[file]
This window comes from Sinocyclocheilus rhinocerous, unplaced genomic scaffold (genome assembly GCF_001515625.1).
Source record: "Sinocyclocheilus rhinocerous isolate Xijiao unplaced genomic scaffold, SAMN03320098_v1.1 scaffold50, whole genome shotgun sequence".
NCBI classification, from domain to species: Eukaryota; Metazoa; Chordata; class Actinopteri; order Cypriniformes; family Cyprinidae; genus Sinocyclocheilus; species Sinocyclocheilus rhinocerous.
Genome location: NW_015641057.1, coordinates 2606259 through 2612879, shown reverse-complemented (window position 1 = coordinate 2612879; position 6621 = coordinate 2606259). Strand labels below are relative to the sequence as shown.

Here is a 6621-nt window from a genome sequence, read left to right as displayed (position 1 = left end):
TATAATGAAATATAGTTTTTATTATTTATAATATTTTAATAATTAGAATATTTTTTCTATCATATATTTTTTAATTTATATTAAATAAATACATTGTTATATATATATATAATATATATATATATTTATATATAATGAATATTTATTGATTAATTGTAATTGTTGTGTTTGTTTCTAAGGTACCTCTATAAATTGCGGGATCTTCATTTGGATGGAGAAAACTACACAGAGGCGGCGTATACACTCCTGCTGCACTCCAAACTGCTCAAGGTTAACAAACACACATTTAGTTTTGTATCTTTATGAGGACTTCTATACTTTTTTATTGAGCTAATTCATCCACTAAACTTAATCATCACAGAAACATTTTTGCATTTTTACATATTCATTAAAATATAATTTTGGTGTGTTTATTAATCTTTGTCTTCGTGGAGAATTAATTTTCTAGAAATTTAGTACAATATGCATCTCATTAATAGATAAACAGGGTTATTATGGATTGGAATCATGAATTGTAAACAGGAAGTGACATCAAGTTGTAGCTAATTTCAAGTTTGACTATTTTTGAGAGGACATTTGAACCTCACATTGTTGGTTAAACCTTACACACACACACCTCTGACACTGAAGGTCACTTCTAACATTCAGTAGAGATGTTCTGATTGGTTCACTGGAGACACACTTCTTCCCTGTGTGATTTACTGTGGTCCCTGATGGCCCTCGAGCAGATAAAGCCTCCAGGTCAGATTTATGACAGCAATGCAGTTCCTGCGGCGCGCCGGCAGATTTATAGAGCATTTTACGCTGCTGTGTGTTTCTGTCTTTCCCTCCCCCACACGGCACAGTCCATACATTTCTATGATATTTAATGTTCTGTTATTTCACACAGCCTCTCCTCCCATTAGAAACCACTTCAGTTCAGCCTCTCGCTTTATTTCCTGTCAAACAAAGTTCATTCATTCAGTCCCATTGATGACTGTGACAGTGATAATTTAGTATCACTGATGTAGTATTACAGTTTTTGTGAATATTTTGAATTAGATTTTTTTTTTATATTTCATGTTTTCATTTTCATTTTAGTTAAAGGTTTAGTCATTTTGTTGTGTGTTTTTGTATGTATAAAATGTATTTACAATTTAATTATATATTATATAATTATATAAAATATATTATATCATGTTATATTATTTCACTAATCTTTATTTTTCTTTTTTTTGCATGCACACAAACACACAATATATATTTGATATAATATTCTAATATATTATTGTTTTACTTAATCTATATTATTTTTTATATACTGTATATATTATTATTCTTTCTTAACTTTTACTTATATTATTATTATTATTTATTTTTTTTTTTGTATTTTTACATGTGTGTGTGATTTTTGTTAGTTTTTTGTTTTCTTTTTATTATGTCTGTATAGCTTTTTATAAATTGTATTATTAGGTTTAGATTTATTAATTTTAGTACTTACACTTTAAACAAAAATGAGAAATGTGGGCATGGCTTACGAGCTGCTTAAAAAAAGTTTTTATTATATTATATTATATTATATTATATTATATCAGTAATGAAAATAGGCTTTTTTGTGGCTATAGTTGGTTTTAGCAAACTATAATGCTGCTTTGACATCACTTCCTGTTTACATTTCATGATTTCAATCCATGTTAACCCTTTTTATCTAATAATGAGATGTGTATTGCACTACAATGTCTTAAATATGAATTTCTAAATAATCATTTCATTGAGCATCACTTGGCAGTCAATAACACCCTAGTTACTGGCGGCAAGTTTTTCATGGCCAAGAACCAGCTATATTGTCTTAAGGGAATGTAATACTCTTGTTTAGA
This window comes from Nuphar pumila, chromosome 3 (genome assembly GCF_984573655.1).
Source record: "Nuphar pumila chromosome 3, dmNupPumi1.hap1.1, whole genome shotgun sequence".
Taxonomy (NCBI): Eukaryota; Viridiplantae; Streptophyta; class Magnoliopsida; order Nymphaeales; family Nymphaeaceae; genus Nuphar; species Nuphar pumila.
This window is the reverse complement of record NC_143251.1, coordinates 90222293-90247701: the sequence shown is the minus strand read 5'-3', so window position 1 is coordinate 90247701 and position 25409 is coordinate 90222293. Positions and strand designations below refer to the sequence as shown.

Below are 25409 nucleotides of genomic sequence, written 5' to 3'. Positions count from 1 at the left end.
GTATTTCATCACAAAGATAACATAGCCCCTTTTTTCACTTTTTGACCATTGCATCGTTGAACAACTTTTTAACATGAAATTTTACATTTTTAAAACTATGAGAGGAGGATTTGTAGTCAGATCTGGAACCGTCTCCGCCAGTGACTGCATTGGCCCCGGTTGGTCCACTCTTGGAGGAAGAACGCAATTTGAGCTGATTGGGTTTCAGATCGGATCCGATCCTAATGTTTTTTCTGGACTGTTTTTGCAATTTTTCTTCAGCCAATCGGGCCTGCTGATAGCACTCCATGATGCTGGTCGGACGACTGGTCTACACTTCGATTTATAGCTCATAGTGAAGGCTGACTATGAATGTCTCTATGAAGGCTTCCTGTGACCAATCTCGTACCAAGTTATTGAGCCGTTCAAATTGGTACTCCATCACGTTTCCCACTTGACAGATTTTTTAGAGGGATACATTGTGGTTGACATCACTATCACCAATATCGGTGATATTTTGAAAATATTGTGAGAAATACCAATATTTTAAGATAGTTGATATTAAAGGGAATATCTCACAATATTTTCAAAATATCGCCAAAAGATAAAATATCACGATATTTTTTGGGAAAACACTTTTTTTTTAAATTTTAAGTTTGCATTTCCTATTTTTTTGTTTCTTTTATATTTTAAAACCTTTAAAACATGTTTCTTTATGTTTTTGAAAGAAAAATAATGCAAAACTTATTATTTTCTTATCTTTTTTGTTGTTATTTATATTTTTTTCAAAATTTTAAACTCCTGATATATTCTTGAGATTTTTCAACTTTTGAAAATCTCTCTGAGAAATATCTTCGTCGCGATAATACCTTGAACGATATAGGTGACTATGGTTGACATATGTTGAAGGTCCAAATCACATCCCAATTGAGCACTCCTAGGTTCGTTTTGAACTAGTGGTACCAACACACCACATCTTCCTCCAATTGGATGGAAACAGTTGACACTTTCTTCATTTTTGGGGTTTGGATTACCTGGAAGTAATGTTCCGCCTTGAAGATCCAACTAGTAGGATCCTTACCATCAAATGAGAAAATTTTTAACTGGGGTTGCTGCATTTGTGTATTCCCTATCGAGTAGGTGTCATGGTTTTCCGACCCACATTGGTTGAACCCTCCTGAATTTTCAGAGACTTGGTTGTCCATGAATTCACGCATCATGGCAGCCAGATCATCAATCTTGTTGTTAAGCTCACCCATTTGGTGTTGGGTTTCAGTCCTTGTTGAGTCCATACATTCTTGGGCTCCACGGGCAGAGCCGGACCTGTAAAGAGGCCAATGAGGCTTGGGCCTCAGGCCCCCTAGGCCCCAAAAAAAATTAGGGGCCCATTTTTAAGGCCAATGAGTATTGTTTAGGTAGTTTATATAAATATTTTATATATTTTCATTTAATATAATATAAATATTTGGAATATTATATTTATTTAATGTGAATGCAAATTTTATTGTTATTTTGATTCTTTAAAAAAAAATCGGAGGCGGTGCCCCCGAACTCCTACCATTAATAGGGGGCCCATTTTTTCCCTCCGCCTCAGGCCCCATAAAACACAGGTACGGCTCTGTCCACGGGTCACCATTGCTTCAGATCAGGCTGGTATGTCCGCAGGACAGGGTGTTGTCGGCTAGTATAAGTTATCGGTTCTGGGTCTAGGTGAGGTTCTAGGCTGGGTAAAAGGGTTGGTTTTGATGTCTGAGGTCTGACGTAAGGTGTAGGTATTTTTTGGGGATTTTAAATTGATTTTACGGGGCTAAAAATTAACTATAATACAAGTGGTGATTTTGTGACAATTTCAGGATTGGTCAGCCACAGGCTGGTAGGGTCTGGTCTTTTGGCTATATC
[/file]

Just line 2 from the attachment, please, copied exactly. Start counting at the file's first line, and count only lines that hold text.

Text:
Source record: "Sinocyclocheilus rhinocerous isolate Xijiao unplaced genomic scaffold, SAMN03320098_v1.1 scaffold50, whole genome shotgun sequence".